Discover more from Sala
The surname effect: how Brand Surnames shape strategic communication
How surnames can shape and optimize the very foundations of effective brand architecture and communication strategies.
Welcome to the world of brand architecture, where strategic development meets effective communication. At the heart of our methodology lies Brand Surname, a crucial element that shapes a brand's verbal and visual identity.
Every brand possesses a surname, whether intentionally planned or not. The act of planning a surname empowers narrative control, fostering deeper connections and unlocking revenue potential. When viewed through the lens of brand communication, brand architecture refers to the systematic arrangement and structure of a company's offerings — brands, products, and services — in order to convey their unique value propositions, differentiation, and overarching brand story to the target audience.
Thanks for reading Sala! Subscribe for free to receive new posts and support our work.
Central to this architecture is the main brand name, which serves as the cornerstone of a company's identity. However, more often than not, this name is accompanied by additional descriptors. For instance, "Have you heard of Aime Leon Doré, the renowned store in New York with perpetually long lines?" In this scenario, the brand's surname is store. You may wonder, why is it called a store and not a boutique or market? By adding the surname, we immediately conjure an image of a physical retail space, a destination where customers gather, and long queues form.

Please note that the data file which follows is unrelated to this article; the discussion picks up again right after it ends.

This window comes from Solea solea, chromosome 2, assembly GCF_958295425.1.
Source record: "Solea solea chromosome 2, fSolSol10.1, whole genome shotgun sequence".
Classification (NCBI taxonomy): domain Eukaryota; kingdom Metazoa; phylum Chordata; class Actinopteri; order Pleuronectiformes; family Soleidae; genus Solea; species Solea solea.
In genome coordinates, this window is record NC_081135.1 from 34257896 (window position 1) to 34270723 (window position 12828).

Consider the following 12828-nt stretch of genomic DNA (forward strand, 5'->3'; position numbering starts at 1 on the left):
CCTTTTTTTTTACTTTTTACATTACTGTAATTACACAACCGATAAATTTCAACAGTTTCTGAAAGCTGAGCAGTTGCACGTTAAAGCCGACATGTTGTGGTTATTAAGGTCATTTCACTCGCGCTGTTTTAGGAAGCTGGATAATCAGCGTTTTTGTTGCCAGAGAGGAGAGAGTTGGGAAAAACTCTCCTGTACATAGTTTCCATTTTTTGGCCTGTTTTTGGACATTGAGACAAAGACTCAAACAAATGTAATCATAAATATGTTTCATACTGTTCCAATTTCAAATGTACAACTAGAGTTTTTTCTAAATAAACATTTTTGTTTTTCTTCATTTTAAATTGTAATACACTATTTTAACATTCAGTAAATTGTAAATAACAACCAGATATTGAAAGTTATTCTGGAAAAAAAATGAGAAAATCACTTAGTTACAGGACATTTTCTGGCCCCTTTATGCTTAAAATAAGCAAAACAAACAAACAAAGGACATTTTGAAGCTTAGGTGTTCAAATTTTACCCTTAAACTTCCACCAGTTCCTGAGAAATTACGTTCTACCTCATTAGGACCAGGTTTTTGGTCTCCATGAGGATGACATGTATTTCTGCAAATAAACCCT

To truly grasp the power of brand architecture, envision the brand name as a planet with a gravitational pull, and its surnames as satellites that influence behaviors and shape the system. They provide context, depth, and specificity to the brand name, enabling individuals to locate and comprehend it within their mental landscape.
Moving forward, let's explore this in more detail.
The choice of the surname for the brand takes place in strategic assessment layers, according to the areas that will be affected, namely:
Search Engine Optimization (SEO)
Brand name parts play a vital role in search engine visibility. When strategically incorporated into a brand's name, these parts can enhance SEO efforts by including relevant keywords. This boosts brand visibility and increases organic traffic, contributing to the overall success of the brand universe.
For example, if a company adds its core products as a surname as we see in Cabana Magazine, or the niche as a surname as Clementina Sketchbook. In the same sense, the surname can indicate the audience segment as in Croak Monsieur, or indicate belonging to a group of brands within an umbrella, such as Zara Home and Isabel Marant Étoile.
Localization and Origin Perception
In an increasingly globalized world, brand name parts play a crucial role in both localization efforts and shaping consumers' perception of a brand's origin. By incorporating localized terms or culturally significant words in brand names, businesses can establish an immediate connection with local consumers and foster a sense of belonging, of cultural affinity.